The young seagull was alone on his ledge. His two brothers and his sister had already flown away the day before. He had been afraid to fly with them. Somehow, when he had taken a little run forward to the brink of the ledge and attempted to flap his wings, he became afraid. The great expanse of sea stretched down beneath, and it was such a long way down – miles down. He felt certain that his wings would never support him; so he bent his head and ran away back to the little hole under the ledge where he slept at night.
"Extreme fear can neither fight nor fly" is a quote by Shakespeare that depicts the situation in the lesson 'His First Flight'. But the quote is not to belittle the emotion called fear but serves as a reminder that extreme fear can hinder one's growth. The lesson revolves around a young seagull who is scared to fly as he has not been exposed to it yet. The lesson shows that fear can destroy us, but at the same time, if triggered in a positive way, it can also make us.
A little seagull
The lesson begins in the midst of the events that have already unfolded. It depicts a young seagull standing alone on the corner of a cliff. If a person jumps out of the cliff without any proper equipment, like a parachute or rope, there is a chance of getting hurt badly. The seagull is a little one and is very similar to a person who does not possess the gift of flying. Just because it is a bird, it does not start flying the minute it gets hatched. Birds lay eggs and hatch them in their nests. Once they hatch, the little ones grow up and learn to fly. But this process may not be as easier as it sounds. Just like a child learns to crawl, it is a long process. There is a chance that children might fall into this process. They initially crawl and then learn to stand up with support and then walk. Similarly, birds, when they feel ready to fly, they start flapping their wings and flying around. They initially do not fly for hours together as fledglings need time to get used to it. Birds have hollow bones that help them in flying.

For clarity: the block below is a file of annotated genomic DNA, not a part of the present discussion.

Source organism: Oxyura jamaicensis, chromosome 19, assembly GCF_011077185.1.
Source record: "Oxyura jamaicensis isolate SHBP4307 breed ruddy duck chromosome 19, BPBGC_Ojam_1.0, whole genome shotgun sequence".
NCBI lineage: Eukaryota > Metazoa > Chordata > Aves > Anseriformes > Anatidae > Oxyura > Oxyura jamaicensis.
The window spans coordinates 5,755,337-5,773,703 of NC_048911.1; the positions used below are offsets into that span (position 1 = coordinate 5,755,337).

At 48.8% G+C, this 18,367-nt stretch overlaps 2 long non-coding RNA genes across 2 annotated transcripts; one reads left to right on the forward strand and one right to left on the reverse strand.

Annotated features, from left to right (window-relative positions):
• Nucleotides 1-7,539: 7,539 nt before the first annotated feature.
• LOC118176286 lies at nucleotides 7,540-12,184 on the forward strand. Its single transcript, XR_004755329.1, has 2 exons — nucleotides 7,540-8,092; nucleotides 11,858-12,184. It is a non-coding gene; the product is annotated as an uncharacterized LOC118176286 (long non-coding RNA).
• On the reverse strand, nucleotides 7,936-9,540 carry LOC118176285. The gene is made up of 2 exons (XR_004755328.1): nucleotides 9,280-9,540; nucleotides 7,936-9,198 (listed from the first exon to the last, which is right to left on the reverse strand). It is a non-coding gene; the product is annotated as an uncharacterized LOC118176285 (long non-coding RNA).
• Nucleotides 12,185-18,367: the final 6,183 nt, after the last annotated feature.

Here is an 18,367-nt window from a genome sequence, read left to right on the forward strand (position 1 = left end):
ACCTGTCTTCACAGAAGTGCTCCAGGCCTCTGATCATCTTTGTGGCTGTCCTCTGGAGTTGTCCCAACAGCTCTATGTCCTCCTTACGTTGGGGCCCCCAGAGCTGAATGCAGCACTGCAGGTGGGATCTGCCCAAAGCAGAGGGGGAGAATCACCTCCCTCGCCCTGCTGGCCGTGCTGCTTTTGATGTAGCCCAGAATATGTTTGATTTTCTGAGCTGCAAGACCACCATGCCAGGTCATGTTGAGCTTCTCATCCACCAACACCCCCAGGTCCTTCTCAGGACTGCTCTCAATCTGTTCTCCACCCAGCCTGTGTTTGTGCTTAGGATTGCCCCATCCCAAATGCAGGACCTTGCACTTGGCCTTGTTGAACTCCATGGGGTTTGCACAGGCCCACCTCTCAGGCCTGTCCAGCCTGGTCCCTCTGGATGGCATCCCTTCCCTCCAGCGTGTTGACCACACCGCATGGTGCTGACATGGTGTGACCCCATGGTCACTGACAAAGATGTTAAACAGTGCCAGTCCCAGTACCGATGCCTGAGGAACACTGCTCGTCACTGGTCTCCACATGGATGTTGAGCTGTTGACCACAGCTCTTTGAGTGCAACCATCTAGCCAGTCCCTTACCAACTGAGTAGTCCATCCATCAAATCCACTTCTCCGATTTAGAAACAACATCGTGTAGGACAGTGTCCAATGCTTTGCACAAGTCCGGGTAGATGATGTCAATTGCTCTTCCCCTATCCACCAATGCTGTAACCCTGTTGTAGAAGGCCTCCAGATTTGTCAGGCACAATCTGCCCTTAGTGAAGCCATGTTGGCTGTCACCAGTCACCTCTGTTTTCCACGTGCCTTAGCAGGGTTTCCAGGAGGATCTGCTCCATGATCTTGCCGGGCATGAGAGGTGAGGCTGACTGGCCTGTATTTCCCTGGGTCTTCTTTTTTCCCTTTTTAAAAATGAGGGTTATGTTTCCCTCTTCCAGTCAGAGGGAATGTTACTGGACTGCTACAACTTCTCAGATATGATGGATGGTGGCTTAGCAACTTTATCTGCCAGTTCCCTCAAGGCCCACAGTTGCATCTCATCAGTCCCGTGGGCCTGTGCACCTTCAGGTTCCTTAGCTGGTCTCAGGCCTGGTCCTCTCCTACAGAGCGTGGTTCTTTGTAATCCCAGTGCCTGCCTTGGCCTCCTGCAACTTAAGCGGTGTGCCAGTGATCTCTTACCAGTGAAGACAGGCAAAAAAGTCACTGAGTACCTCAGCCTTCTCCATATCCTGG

The seagull feels bad as all its brothers and sisters have already flown away without any fear. The worst kind of fear arises when we see that every other person has moved ahead in life or has achieved the one thing that we have been struggling to do. That makes one feel left out. The seagull had not flown along with its siblings. It had tried its best as it ran from one end of the cliff to the corner and tried to flap its wings and fly. But once it saw that below the cliff it was an abyss of ocean, it was scared of the consequences of falling down. The sea stretched below it and it looked like it was a long way, miles down. The seagull was scared of the possibility of hurting itself and ran back quickly to the hole in the other edge of the ledge, where it usually slept at night. Often times, we do not act on certain things not because of the intensity or the difficulty of the task, rather it is because of focussing on the outcome or the consequences. The little seagull got scared by looking at the possibility of what might happen if he did not fly high and dropped down.
End of a cliff
Meaning of difficult words:
|Seagull||A bird that lives near the sea|
|Ledge||A narrow piece of rock that sticks out a cliff|
|Flap||To move up and down|
|Fledgling||A young bird whose wings have not developed fully|
|Abyss||A deep hole with no end|
|Brink||In the edge of a situation|
National Council of Educational Research and Training (2006). Beehive. The First Flight - Liam O'Flaherty (pp. 32-36). Published at the Publication Division by the Secretary, National Council of Educational Research and Training, Sri Aurobindo Marg, New Delhi.